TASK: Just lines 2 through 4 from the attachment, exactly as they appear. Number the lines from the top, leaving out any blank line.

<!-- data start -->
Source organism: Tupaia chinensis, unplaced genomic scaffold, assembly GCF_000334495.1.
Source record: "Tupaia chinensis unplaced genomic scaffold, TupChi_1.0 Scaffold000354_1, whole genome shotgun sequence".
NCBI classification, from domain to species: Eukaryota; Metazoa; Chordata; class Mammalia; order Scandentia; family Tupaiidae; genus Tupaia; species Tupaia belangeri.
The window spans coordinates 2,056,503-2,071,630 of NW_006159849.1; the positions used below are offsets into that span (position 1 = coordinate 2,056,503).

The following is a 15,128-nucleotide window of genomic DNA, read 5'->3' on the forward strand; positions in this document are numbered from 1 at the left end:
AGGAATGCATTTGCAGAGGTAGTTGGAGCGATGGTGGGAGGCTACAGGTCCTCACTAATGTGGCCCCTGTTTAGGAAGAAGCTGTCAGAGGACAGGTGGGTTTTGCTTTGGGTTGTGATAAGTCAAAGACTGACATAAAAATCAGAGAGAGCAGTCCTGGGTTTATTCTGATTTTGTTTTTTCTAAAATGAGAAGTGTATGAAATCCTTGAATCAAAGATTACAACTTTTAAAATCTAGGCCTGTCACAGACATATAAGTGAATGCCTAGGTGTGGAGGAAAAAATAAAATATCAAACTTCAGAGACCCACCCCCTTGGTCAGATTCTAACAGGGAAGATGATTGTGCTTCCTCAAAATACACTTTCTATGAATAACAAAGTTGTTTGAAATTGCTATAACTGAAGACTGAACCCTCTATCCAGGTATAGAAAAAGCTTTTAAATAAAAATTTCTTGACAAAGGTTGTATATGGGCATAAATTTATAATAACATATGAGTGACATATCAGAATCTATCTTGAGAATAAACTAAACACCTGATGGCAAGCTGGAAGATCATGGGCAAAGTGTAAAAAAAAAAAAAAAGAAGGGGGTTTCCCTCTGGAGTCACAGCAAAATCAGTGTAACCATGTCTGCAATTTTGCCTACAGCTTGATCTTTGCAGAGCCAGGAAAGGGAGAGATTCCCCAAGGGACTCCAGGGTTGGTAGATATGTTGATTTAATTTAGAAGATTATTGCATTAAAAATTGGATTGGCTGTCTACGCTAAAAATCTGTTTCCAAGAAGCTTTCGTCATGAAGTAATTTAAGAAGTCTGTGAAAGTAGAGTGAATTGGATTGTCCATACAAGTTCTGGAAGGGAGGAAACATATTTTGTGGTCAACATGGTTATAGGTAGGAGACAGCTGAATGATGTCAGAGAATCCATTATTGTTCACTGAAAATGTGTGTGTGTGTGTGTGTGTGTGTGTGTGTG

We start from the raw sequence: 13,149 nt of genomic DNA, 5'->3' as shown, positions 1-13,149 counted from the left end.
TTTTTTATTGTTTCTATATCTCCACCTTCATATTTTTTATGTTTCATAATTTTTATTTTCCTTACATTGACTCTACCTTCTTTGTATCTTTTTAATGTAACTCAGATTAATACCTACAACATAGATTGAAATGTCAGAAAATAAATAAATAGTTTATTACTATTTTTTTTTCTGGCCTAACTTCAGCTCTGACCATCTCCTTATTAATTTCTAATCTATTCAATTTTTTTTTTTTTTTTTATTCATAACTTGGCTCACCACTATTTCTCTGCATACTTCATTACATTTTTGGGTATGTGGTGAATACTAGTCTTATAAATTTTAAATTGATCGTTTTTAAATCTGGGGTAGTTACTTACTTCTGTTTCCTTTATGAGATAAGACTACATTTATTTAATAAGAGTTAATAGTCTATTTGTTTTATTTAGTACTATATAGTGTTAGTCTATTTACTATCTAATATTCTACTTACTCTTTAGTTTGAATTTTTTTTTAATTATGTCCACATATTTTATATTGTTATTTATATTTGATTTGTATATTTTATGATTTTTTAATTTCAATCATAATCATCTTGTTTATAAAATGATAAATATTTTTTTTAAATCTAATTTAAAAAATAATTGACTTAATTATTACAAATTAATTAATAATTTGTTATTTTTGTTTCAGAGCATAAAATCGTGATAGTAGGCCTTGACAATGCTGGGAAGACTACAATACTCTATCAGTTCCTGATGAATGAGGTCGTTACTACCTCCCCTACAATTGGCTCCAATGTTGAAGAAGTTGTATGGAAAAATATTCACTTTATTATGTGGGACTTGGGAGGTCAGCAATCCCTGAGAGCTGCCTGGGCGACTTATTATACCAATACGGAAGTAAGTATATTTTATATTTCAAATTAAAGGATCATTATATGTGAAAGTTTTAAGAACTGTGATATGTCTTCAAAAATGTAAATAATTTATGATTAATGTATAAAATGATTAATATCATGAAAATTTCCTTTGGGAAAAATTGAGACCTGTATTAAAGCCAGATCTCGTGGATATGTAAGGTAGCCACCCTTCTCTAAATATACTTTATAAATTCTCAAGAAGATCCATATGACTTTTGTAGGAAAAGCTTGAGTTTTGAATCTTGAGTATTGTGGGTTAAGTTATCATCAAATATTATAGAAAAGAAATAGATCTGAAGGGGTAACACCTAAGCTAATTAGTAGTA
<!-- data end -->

Source record: "Tupaia chinensis unplaced genomic scaffold, TupChi_1.0 Scaffold000354_1, whole genome shotgun sequence".
NCBI classification, from domain to species: Eukaryota; Metazoa; Chordata; class Mammalia; order Scandentia; family Tupaiidae; genus Tupaia; species Tupaia belangeri.
The window spans coordinates 2,056,503-2,071,630 of NW_006159849.1; the positions used below are offsets into that span (position 1 = coordinate 2,056,503).